Everyone else's opinions all have their own merits. I would argue that if all (or majority) of your apps are LAMP stack-ish, I'd say cluster the database portion (MySQL/PostGreSQL/etc.) either active-active/failover however you want.
In terms of application performance, you really need more metrics to prove a case for any kind of clustering of sorts. To add the complexity without regard to actual measurements let alone the possible manageability nightmare, make sure you have some proof.
From a logical standpoint, if you're just launching new sites/apps and databases are always a part of each app, I'd argue that clustering the databases together would be beneficial from a management standpoint and ultimately would allow you to virtualize the webservers (lowering future costs). Keeping both layers independent will help you in the following ways:
Data above all else the most important thing in IT. Lose info; lose customers which leads to losing money. A cluster could improve performance/availability/redundancy/manageability if done correctly (and tested vigorously).
Virtualizing your webservers allows for availability and manageability. If a virtual server goes down, the webserver could migrate to another viable virtual host and the database cluster could keep humming along. Plus, less to purchase for each new web app that needs to be installed. Wouldn't it be a lot cheaper to add more RAM to a Virtual Host rather than buying a whole new server?
So to answer your questions directly..
This situation lead me to think:
shouldn't we create a cluster, instead
of adding individual servers for each
Yes, to some extent. Unless you're hosting one big webapp and performance is a major issue (like.. facebook?), clustering the webservers and maybe including some caching servers (memcached) for performance would help out definitely. But in your case, it sounds like you have lots of little or simpler sites/webapps with databases for each app. If load/performance isn't a problem here, virtualization will help with the uptime/availability.
From an uptime/redundant/management standpoint, I would definitely cluster the database servers in a solid group of servers. Keep the data safe, and lower your odds of downtime/disaste. That's much more important than a website as a site is simply just a bunch of files being served with apache, nginx (pick your webserver). Having a backup of a site isn't much in terms of storage (usually) and restoring a site should be fairly simple and straightfoward. Or you could get really creative and when all your sites are running in VMs, backup the VMs for any change on the webserver, back them up and if the running/production image becomes broken or difficult to fix, simply copy the good copy from archive. The database cluster should still be running and once the new VM is up and running, it should be pointing to the db cluster. Just an idea. I bet other people have better ideas/techniques, but whatever. It's just a thought.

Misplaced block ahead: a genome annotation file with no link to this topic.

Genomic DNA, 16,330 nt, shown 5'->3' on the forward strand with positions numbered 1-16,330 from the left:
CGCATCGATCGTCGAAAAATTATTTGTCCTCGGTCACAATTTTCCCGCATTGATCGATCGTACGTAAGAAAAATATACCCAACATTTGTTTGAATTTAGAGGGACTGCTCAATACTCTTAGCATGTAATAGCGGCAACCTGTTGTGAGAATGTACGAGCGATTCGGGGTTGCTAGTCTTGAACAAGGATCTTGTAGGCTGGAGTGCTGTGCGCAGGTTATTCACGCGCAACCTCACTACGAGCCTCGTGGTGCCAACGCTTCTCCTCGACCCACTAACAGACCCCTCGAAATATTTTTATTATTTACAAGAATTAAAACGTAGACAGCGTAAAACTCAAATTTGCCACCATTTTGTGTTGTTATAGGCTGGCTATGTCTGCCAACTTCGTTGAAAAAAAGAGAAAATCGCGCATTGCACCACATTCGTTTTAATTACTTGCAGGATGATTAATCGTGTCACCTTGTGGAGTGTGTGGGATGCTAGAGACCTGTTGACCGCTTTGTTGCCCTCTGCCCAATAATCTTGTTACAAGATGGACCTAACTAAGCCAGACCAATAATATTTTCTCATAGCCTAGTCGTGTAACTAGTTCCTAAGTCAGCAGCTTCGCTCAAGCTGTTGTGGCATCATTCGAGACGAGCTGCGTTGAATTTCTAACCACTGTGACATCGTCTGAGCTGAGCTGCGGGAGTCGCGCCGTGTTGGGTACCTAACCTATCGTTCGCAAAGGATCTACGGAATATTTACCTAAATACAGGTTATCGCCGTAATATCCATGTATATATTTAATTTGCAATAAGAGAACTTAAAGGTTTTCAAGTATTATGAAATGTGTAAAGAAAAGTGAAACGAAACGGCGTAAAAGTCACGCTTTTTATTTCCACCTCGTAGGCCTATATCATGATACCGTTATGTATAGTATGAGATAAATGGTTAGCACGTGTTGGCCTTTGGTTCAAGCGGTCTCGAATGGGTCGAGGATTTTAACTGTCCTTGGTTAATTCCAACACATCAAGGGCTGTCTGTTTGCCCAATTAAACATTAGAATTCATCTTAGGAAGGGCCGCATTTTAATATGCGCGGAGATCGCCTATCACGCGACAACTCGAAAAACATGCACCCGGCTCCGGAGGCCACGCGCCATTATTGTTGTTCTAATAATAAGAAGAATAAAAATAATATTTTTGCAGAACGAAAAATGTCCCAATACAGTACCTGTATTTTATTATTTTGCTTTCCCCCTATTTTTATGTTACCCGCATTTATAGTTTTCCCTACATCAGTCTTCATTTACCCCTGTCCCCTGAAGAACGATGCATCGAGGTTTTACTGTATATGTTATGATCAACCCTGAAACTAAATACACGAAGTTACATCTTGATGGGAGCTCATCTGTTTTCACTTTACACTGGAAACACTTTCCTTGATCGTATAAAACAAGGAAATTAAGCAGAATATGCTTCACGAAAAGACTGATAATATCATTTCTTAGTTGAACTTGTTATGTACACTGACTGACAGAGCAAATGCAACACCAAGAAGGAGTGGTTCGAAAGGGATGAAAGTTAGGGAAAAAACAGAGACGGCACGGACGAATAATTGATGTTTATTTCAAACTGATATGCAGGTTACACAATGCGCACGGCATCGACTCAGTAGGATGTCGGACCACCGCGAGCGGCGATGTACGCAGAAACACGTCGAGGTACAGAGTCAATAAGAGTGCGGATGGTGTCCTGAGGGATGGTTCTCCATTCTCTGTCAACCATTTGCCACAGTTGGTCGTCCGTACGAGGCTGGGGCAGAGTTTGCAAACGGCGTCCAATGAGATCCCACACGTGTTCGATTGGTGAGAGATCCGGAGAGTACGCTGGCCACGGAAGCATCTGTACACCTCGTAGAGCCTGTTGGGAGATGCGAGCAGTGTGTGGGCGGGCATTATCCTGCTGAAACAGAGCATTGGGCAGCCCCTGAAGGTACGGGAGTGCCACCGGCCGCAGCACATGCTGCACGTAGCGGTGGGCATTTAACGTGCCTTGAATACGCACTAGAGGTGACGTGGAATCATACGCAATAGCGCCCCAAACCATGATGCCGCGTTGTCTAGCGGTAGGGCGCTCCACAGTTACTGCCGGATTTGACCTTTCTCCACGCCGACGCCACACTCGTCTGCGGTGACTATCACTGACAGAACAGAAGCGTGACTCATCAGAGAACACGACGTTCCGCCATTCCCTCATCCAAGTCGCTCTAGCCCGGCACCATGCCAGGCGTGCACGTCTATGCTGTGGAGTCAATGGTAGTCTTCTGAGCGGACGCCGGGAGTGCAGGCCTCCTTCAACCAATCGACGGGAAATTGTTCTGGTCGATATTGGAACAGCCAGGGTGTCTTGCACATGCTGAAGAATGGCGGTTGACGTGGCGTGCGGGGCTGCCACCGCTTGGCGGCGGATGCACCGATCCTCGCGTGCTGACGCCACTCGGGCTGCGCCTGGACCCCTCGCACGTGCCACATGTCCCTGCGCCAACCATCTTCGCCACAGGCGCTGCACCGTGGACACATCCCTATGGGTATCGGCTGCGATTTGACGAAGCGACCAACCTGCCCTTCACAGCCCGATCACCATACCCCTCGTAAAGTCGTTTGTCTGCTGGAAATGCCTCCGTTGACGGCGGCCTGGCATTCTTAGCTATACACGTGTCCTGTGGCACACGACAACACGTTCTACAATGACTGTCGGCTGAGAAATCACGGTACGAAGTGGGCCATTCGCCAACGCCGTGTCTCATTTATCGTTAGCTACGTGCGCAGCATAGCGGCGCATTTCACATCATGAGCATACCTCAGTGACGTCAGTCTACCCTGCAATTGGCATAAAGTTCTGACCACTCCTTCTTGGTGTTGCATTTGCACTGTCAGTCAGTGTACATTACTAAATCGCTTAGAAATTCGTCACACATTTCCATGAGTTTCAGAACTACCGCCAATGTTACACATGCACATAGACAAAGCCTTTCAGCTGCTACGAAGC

I can attest that, while some servers
need better hardware (RAM, mostly),
some other ones have been idle for no
less than three weeks, so with a
cluster we could use those resources
If you're jumping to the conclusion that you need better hardware, you better figure that out first before building a cluster around bad parts. If you're having numerous, similar problems crop up on a consistent basis, a cluster won't really fix anything. Yes a cluster will adjust to the issues it was designed to but get to the root problem first. Why build on a bad foundation? But if your point is not having enough hardware, that's a different problem which can be out of your hands. I'd look into schmoozing whoever does the budget heavily.
At the same time, I'm not sure the
results are worth the time and effort
needed to put together and mantain the
aforementioned cluster (I always
wanted to use the word
Aside from your bubbling vocabulary, it's good to see that you're at least realizing the weight of the quest that lays before you should you choose to go the cluster route. I'm going to take a wild stab and say I think you're looking for the reason "to" go ahead with the cluster and while many people here may agree with you, only you know your technical strengths and weaknesses. 10 webservers isn't too bad but before too long when you get more and more webservers to host, between managing the servers, backing the up, dealing with uptime/availability and redundancy you're going to have to do something. If you don't do something now, that might be fine, but I would start investigating all your options for a date in the future. Who knows? Six months from now you'll add 10 more apps and your perspective changes drastically.
From my experience before doing any such adventure, do research, investigate your current assets, build a strategy/plan and fill in all the gaps in that plan. In fact here's a great document should you start researching clustering and such: http://www.scribd.com/doc/4069180/Caching-Performance-Lessons-from-Facebook. Granted that something always goes wrong in a plan, the more time you have to review your plan and revise you'll catch possible pitfalls.